Data Processing The acquired spectra were smoothed by locally weighted scatterplot smoothing (LOESS) to improve signal-to-noise [27]. LOESS employs a smoothing parameter α, which is a measure of the number of data points included in the local averaging process. Larger values of α thus correspond to more smoothing, and lower values of α to less smoothing. As the velocity of the ion increases, the ion packet expands less in its flight direction (due to the shorter flight time) and its peaks on both detectors are narrower. It is thus necessary to reduce α in order to maintain optimum smoothing while retaining peak shape. We found empirically that using the relations αMCP = 13 (km/s)/velocity (km/s) for MCP spectra and αICD = 4αMCP = 52 (km/s)/velocity (km/s) for ICD spectra yielded good results. The smoothing parameter employed for the ICD spectra was four times greater than that employed for the MCP spectra because of the innate differences in time response of the two detectors. MATLAB was used to perform LOESS for each spectrum and to then calculate IICD and IMCP.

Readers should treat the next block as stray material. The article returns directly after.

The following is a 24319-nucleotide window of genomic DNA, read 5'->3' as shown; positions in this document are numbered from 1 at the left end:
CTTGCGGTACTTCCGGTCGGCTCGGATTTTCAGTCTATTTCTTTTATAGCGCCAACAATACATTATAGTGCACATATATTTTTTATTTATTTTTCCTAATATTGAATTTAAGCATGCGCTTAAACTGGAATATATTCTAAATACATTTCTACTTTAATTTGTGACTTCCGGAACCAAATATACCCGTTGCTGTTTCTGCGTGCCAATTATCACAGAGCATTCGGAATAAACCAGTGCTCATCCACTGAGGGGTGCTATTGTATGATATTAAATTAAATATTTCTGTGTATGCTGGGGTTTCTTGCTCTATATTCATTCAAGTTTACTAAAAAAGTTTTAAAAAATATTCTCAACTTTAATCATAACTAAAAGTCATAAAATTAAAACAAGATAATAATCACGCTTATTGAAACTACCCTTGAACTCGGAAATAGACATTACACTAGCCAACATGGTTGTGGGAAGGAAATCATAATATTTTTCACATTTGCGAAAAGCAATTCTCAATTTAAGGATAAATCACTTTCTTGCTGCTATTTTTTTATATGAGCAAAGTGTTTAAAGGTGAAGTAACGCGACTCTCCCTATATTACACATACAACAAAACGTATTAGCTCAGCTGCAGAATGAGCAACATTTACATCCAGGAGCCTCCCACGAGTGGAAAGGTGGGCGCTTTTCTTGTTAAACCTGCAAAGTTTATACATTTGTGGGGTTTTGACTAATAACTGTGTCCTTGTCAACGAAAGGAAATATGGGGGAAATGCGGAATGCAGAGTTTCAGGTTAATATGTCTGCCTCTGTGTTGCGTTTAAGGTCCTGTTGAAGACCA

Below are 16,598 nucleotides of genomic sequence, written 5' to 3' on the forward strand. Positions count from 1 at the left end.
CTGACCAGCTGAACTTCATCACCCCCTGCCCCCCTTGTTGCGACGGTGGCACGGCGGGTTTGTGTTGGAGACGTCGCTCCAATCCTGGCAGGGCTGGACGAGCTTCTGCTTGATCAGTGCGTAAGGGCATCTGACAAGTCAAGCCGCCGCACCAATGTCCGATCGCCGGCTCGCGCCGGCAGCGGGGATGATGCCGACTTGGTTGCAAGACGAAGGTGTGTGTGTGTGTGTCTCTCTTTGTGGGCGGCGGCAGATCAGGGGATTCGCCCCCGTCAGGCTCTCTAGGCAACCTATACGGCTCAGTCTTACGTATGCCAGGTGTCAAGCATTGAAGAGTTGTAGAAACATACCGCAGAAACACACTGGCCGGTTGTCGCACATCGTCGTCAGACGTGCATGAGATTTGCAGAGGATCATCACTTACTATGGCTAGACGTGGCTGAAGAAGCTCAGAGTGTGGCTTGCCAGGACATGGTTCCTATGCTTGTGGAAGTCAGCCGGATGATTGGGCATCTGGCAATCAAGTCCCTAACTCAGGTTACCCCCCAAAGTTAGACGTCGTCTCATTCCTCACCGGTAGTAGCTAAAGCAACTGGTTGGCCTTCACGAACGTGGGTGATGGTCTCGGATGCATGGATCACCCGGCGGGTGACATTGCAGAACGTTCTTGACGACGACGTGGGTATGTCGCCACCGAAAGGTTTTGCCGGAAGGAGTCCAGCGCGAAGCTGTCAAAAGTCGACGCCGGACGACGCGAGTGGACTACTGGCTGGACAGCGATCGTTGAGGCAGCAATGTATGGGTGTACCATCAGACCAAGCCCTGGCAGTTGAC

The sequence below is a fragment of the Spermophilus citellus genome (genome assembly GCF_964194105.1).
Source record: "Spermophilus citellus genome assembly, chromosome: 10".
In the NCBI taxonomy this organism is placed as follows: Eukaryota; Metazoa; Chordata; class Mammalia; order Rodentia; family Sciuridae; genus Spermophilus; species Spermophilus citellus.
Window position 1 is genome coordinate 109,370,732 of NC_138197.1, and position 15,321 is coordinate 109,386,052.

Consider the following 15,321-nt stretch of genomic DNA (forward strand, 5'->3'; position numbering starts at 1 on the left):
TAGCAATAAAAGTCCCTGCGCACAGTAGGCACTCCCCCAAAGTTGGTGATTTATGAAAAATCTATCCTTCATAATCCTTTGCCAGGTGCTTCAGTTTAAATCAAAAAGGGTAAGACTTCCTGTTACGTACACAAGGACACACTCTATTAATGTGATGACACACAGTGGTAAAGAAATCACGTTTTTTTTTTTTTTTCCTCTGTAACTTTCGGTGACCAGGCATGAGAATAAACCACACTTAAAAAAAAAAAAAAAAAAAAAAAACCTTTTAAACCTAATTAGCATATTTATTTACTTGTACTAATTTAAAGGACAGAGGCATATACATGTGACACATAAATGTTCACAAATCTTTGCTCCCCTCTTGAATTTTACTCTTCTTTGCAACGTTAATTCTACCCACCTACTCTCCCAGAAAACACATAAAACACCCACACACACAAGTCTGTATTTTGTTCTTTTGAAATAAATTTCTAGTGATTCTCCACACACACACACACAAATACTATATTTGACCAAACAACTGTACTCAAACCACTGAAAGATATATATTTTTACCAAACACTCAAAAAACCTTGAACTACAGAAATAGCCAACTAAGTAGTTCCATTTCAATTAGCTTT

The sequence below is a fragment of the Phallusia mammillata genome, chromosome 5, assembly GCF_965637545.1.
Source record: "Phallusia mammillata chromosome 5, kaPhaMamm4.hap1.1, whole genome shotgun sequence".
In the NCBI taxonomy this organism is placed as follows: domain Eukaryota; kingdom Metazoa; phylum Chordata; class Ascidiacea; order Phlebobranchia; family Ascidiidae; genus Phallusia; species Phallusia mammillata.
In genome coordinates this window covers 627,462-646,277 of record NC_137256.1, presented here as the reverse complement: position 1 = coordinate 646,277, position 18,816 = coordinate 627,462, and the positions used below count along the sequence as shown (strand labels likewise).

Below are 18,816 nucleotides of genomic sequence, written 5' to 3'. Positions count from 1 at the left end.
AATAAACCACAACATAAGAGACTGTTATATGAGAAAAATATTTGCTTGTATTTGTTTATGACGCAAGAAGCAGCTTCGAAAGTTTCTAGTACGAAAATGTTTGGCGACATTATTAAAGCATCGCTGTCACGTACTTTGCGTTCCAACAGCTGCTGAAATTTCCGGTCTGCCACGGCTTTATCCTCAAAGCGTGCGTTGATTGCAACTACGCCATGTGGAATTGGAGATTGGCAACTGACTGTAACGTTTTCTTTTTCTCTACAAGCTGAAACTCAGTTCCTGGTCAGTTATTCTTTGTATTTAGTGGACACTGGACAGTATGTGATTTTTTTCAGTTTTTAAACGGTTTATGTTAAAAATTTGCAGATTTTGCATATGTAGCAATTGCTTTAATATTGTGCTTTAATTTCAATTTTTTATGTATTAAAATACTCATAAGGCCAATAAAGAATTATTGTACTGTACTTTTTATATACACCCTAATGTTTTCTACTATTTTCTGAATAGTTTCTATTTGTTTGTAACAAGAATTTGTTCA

It was also necessary to estimate baselines in order to calculate peak heights in IICD and IMCP calculations. In the case of the ICD, the estimated peak start point and end point were connected to form a local baseline. IICD was then calculated by subtracting the value of the baseline at the time of the peak maximum from the peak value. For the MCP spectra, the last 60 data points of the spectrum were taken as the baseline, and IMCP was calculated by subtracting the average value of the baseline from each data point. The (IICD, IMCP) data set was eliminated if IICD was below 0.2 mV, as these ICD peaks were too weak to be quantified accurately.